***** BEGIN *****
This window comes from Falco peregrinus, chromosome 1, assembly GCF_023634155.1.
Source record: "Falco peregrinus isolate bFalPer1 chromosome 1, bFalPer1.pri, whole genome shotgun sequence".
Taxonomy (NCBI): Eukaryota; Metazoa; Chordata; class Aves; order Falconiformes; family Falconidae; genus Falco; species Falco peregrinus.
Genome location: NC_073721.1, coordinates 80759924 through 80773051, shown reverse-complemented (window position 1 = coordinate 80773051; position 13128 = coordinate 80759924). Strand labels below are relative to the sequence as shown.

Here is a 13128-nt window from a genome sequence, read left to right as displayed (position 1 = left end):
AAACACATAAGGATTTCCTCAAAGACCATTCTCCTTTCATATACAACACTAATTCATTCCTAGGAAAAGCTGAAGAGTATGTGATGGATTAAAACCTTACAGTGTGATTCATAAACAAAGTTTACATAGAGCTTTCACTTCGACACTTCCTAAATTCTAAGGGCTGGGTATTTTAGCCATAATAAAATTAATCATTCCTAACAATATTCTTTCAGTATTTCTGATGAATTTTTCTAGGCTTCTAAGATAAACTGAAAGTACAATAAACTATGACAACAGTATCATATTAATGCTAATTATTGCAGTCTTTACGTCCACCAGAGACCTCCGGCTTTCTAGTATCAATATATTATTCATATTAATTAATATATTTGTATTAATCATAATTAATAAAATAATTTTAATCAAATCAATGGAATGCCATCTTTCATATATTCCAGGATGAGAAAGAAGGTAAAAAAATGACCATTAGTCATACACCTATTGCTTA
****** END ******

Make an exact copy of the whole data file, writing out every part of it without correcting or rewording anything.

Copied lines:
This window comes from Falco peregrinus, chromosome 1, assembly GCF_023634155.1.
Source record: "Falco peregrinus isolate bFalPer1 chromosome 1, bFalPer1.pri, whole genome shotgun sequence".
Taxonomy (NCBI): Eukaryota; Metazoa; Chordata; class Aves; order Falconiformes; family Falconidae; genus Falco; species Falco peregrinus.
Genome location: NC_073721.1, coordinates 80759924 through 80773051, shown reverse-complemented (window position 1 = coordinate 80773051; position 13128 = coordinate 80759924). Strand labels below are relative to the sequence as shown.

Here is a 13128-nt window from a genome sequence, read left to right as displayed (position 1 = left end):
AAACACATAAGGATTTCCTCAAAGACCATTCTCCTTTCATATACAACACTAATTCATTCCTAGGAAAAGCTGAAGAGTATGTGATGGATTAAAACCTTACAGTGTGATTCATAAACAAAGTTTACATAGAGCTTTCACTTCGACACTTCCTAAATTCTAAGGGCTGGGTATTTTAGCCATAATAAAATTAATCATTCCTAACAATATTCTTTCAGTATTTCTGATGAATTTTTCTAGGCTTCTAAGATAAACTGAAAGTACAATAAACTATGACAACAGTATCATATTAATGCTAATTATTGCAGTCTTTACGTCCACCAGAGACCTCCGGCTTTCTAGTATCAATATATTATTCATATTAATTAATATATTTGTATTAATCATAATTAATAAAATAATTTTAATCAAATCAATGGAATGCCATCTTTCATATATTCCAGGATGAGAAAGAAGGTAAAAAAATGACCATTAGTCATACACCTATTGCTTA